VW to freeze promotions due to emissions scandal: report
FRANKFURT/BERLIN (Reuters) - Volkswagen (VOWG_p.DE: Quote) will freeze managerial promotions next year at its VW division as part of a savings drive to help meet more than 30 billion euros of costs arising from the diesel emissions tests scandal, a German business magazine said on Saturday.
The German company also plans to re-use as many parts as possible in the next generation of its popular Golf model to save hundreds of millions of euros, according to the Manager Magazin report, which cited Volkswagen sources.
Europe's largest carmaker is battling the biggest business crisis in its 78-year history after admitting last month it installed software in diesel vehicles to deceive U.S. regulators about the true level of their toxic emissions.
The company has already set aside 6.5 billion euros ($7.2 billion) in provisions in the third quarter to pay for fallout from the scandal. Manager Magazin said Volkswagen now saw the total cost swelling to more than 30 billion euros.
Analysts expect Volkswagen to report a 3.5 billion euro operating loss for the third quarter when it publishes its financial results on Wednesday, down from a year-earlier profit of 3.2 billion.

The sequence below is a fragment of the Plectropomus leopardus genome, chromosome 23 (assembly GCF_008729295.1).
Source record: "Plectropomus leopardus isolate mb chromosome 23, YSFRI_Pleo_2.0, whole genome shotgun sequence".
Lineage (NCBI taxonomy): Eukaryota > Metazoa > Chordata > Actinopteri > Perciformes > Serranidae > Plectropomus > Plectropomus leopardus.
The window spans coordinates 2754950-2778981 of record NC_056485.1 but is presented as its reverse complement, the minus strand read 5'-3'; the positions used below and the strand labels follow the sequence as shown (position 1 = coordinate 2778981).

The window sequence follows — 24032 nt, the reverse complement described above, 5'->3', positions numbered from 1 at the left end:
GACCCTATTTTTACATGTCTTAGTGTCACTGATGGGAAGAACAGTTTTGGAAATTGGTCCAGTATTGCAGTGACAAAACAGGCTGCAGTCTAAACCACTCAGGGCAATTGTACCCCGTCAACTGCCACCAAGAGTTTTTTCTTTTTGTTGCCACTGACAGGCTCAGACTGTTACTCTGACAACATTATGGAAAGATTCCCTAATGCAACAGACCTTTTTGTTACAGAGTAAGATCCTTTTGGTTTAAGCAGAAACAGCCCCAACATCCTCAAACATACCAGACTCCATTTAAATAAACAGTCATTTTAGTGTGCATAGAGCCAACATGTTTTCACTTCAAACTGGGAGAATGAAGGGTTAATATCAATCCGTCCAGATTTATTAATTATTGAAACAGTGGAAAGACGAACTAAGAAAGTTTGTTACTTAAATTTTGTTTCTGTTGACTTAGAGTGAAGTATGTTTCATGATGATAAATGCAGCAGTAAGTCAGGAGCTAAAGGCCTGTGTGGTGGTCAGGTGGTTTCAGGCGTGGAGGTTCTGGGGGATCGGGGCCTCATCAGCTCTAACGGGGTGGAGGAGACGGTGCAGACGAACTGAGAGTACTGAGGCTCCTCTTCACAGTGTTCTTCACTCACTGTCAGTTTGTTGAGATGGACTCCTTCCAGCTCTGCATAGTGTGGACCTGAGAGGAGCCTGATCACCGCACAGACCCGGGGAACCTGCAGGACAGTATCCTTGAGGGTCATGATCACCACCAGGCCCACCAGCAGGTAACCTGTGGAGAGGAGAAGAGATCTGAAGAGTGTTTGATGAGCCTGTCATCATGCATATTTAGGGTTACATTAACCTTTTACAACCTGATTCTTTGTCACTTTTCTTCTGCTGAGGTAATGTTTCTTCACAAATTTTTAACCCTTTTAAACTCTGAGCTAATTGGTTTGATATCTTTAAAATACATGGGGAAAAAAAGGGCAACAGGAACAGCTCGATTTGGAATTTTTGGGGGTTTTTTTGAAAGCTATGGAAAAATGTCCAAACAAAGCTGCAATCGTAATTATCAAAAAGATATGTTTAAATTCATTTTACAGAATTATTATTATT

Works council chief Bernd Osterloh rejected the idea of a halt to promotions, saying such a move would be "merely symbolic" and at the expense of workers.
"We expect to see other symbols first: for instance, clear statements on management's stance on bonus payments. The motto needs to be to lead by example," he said in an e-mailed statement.
Joerg Hofmann, the new head of Germany's powerful IG Metall union, said workers' representatives must have a bigger say in setting bonuses at VW to help prevent future crises.
"What will the performance-bonus systems be in future at VW?," he told Deutschland funk radio in an interview to be aired on Sunday. "We want to be part of the decision-making on this." Continued...